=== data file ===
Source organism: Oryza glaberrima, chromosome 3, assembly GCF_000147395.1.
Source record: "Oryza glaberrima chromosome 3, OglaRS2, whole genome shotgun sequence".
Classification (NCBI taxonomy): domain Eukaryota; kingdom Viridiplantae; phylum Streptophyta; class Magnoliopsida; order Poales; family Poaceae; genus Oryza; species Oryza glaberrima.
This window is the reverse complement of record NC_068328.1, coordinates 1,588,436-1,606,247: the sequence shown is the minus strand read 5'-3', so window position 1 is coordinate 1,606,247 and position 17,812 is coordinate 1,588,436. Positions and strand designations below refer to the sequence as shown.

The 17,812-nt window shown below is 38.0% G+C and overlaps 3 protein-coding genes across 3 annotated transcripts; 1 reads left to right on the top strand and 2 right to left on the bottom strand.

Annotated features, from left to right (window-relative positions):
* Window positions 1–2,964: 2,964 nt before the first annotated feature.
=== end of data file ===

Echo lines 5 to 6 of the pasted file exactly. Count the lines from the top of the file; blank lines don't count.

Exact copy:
The 17,812-nt window shown below is 38.0% G+C and overlaps 3 protein-coding genes across 3 annotated transcripts; 1 reads left to right on the top strand and 2 right to left on the bottom strand.

Annotated features, from left to right (window-relative positions):